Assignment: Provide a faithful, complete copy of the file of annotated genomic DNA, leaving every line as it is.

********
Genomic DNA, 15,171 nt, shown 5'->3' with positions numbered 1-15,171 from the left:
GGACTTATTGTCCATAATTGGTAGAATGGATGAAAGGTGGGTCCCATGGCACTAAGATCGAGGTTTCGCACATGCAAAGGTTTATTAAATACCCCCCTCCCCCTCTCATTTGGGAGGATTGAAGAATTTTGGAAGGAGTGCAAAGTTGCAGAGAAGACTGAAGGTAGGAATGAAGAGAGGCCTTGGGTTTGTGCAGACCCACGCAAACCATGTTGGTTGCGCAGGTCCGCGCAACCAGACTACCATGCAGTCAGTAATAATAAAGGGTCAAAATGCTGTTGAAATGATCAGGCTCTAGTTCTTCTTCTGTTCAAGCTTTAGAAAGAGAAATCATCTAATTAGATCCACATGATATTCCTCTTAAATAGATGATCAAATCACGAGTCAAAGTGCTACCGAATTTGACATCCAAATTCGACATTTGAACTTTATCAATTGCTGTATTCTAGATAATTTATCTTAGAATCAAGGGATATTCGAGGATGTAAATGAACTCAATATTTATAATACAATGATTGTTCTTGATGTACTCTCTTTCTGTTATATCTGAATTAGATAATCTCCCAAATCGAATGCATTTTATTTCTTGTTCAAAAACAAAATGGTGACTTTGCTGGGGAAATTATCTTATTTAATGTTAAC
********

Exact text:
Genomic DNA, 15,171 nt, shown 5'->3' with positions numbered 1-15,171 from the left:
GGACTTATTGTCCATAATTGGTAGAATGGATGAAAGGTGGGTCCCATGGCACTAAGATCGAGGTTTCGCACATGCAAAGGTTTATTAAATACCCCCCTCCCCCTCTCATTTGGGAGGATTGAAGAATTTTGGAAGGAGTGCAAAGTTGCAGAGAAGACTGAAGGTAGGAATGAAGAGAGGCCTTGGGTTTGTGCAGACCCACGCAAACCATGTTGGTTGCGCAGGTCCGCGCAACCAGACTACCATGCAGTCAGTAATAATAAAGGGTCAAAATGCTGTTGAAATGATCAGGCTCTAGTTCTTCTTCTGTTCAAGCTTTAGAAAGAGAAATCATCTAATTAGATCCACATGATATTCCTCTTAAATAGATGATCAAATCACGAGTCAAAGTGCTACCGAATTTGACATCCAAATTCGACATTTGAACTTTATCAATTGCTGTATTCTAGATAATTTATCTTAGAATCAAGGGATATTCGAGGATGTAAATGAACTCAATATTTATAATACAATGATTGTTCTTGATGTACTCTCTTTCTGTTATATCTGAATTAGATAATCTCCCAAATCGAATGCATTTTATTTCTTGTTCAAAAACAAAATGGTGACTTTGCTGGGGAAATTATCTTATTTAATGTTAAC